The presence of a fin whale in north Puget Sound recently has been cause for excitement! Second largest creature on earth after the blue whale, this endangered mammal was once common in the Salish Sea. Commercial hunting over the past century devastated the species' population, so the new sighting has marine experts hopeful about the potential for a comeback in the region.

     The young male appeared healthy but a bit on the thin side, according to marine biology professor Jonathan Stern. The unusually warm weather that led to a huge algae bloom extending from California to BC this summer resulted in a “major reduction in food availability for whales,” says Michael Harris, managing director of Puget Sound Express whale-watching. If, as a result, this particular marine mammal was forced to swim further afield in search of fish, it is well within reason to connect his appearance with climate change.


it's not looking good for polar bears
      We know that many life-forms are moving north or into deeper waters as their habitats shift at an ever increasing rate. According to the UN's Intergovernmental Panel on Climate Change, animals and plants that can expand their ranges stand the best chance of survival. Those that are highly specialized in what they eat or where they live, especially those whose habitats disappear completely, do not have time on their side. “Species have experienced swings like this in the past,” explains environmental biologist Peter Alpert in National Geographic, “but [the changes] have probably taken a thousand times longer.”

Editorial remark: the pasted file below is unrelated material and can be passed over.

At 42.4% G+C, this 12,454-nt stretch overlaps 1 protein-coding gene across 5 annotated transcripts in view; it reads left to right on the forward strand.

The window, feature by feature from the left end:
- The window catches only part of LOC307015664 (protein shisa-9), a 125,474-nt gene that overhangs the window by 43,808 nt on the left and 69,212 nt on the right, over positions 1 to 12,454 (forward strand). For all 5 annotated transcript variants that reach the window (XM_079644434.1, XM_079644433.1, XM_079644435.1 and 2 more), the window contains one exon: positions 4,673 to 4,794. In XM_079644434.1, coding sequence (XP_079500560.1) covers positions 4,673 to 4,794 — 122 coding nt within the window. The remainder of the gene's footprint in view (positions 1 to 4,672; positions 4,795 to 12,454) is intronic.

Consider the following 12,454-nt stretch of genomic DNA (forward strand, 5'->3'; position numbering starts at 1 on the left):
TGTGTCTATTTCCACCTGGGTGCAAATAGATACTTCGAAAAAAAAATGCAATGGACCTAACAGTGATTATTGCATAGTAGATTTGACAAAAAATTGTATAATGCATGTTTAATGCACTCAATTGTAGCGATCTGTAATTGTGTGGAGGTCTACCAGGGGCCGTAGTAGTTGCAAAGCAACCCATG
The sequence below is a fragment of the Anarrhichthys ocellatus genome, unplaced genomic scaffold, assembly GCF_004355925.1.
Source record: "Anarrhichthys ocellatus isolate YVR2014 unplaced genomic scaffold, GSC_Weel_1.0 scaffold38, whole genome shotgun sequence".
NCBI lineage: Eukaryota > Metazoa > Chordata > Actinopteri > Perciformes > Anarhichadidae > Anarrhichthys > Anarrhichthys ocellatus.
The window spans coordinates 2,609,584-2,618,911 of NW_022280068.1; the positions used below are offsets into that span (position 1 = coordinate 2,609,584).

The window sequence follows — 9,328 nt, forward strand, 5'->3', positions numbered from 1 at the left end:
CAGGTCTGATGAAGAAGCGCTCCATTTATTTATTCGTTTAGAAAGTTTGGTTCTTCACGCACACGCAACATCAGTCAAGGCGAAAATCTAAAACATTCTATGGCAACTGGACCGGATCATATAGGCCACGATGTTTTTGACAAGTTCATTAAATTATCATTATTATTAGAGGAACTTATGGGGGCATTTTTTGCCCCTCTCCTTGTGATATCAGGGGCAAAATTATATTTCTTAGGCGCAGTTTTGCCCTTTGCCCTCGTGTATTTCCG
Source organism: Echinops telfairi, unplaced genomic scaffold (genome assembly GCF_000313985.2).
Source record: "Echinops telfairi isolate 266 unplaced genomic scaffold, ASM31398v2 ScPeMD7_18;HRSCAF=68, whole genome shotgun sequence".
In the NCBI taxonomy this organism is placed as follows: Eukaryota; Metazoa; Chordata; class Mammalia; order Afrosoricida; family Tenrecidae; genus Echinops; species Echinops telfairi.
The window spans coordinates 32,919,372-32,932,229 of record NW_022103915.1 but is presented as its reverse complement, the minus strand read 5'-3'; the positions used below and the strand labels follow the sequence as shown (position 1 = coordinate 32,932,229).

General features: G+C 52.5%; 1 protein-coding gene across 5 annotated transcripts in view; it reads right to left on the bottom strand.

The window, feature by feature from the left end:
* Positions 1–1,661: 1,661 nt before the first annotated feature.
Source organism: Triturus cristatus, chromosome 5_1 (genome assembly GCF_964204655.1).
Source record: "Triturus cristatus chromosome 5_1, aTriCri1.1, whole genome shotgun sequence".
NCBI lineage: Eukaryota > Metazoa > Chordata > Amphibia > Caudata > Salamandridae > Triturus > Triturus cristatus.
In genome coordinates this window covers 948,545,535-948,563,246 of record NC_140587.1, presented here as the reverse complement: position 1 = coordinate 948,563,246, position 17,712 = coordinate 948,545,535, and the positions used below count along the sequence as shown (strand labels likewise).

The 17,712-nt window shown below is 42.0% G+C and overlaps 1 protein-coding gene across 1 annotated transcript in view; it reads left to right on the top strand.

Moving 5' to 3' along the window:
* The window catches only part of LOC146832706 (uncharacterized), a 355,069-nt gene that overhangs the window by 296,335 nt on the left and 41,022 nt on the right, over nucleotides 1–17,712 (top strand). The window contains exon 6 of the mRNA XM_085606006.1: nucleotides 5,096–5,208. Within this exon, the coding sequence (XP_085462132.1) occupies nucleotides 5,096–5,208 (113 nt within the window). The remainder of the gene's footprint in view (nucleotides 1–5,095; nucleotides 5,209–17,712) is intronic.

millions of hectares of BC forest habitat burned
  Ravaged by extreme weather and a startling number of intense fires this summer, BC is transforming before our very eyes. While late rains eventually relieved us of a protracted dry spell, California's climate is definitely expected to continue advancing in our direction. Without sufficient snowpack this winter our watersheds will struggle to sustain flora and fauna again next year. As Ray Grigg wrote recently, “the old ecologies of the Pacific Northwest are being reshaped as climate change begins the long and disruptive process of altering weather and remaking the biological structure of the region.”